No Doubt calls out the flock to pitch in with Toys for Tots

By Jae-Ha Kim
Chicago Sun-Times
Dec. 23, 1996

“I’m not a male,” Gwen Stefani said.

You wouldn’t think that the willowy blonde would have to state the obvious.  But as the frontwoman for No Doubt, which has the No. 1 album in America, she has grown used to speculation and innuendo. But even Stefani was surprised at the latest rumor being spread about her on the Internet: that she has too little body fat to be a woman and therefore must be a transsexual.

“I have to work out all the time ’cause if I don’t I’d get really chubby,” said Stefani, 26.  She tried to punctuate this point by scrunching up her black sweater – a present from Gavin Rossdale of Bush – and pinching her stomach “fat.” Her fingers had little to grasp.

“I must be a woman then ’cause look at this,” drummer Adrian Young said, grabbing a section of his flat stomach.

On Saturday, one day after the most recent leg of their tour ended, Stefani, Young and bassist Tony Kanal came to Chicago to participate in Q101’s Toys for Tots drive at the Merchandise Mart. (Guitarist Tom Dumont was tending to a personal matter in California.)  Fans started queuing up as early as 8:30 in the morning – 4 1/2 hours before the group was expected to arrive – to meet the band.

“I wanted to be here because they’re my favorite band and Gwen’s my role model,” said 15-year-old Stephanie Tyler, from Evanston, who could pass for Stefani’s younger sister.  “They’re getting so popular that I don’t think I’d get another chance to meet them otherwise.”

More than a year after its release, No Doubt’s “Tragic Kingdom” has gone double platinum and is No. 1 on Billboard’s album chart.  A cogent mixture of pop tinged with ska, the album has produced three singles, including the current ballad “Don’t Speak.”  The group, which celebrates its 10th anniversary this New Year’s Eve, is so used to not having recognition that their burgeoning popularity makes them, well, giggle.

“It’s so rad,” Stefani said.  “Sometimes it makes me want to laugh because I can’t believe it’s us that’s at No. 1.  It doesn’t seem real.”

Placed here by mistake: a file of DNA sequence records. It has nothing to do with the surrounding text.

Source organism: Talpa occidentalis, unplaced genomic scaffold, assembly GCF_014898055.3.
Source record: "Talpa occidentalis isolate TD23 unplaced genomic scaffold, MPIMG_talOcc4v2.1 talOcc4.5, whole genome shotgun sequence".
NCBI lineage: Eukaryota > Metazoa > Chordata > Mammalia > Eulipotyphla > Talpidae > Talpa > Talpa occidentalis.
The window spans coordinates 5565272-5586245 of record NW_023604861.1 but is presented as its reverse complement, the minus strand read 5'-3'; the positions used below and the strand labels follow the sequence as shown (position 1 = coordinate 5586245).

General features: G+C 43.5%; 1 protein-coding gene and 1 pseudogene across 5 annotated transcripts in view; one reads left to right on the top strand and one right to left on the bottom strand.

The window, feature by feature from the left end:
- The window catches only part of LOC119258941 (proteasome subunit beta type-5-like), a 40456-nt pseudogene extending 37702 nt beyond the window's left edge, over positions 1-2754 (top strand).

What is real is that the giddy joy of their breakthrough single, “Just a Girl,” belies the rough times the musicians endured to get where they are today.  After their self-titled 1992 debut tanked on the charts, the musicians weren’t considered a priority  by their label. They recorded “Tragic Kingdom” in bits and pieces over the next two years.  In 1994, Stefani and Kanal ended their seven-year relationship.  Also that year, Stefani’s brother, Eric, quit the group to work as an animator for “The Simpsons.”

But an incident early in the band’s career remains vivid in their memories.  In December, 1987, No Doubt’s original singer John Spence committed suicide.

“I’m really emotional to be here for this whole Toys for Tots thing today,” Stefani said, nibbling on a Christmas cookie before going out to meet her fans.  “John had always desperately wanted to be in a band, and he was influenced by the Bad Brains, who just happened to be at our show (Friday) night.  We do a cover of   theirs and the drummer came on and played with us. The whole timing thing was weird because John passed away nine years ago (Saturday) and he was only a kid.

“If anything is cool about our success, it’s that we’re able to help out. I know the feeling of when you’re just one person, it feels almost impossible to make a difference.  But now, it’s a pretty cool feeling to be here and really be able to help something like Toys for Tots.  It makes us feel like we matter.”

After the holidays, No Doubt will resume their tour, which will end in August – two years after they hit the road.  Then they’ll head back into the studio to work on their next album.

“We never know what our next songs will sound like,” Kanal said.  “It just sort of happens.  We don’t like to limit ourselves by setting rules, but it’s a safe bet that it won’t be `Tragic Kingdom 2.’ “


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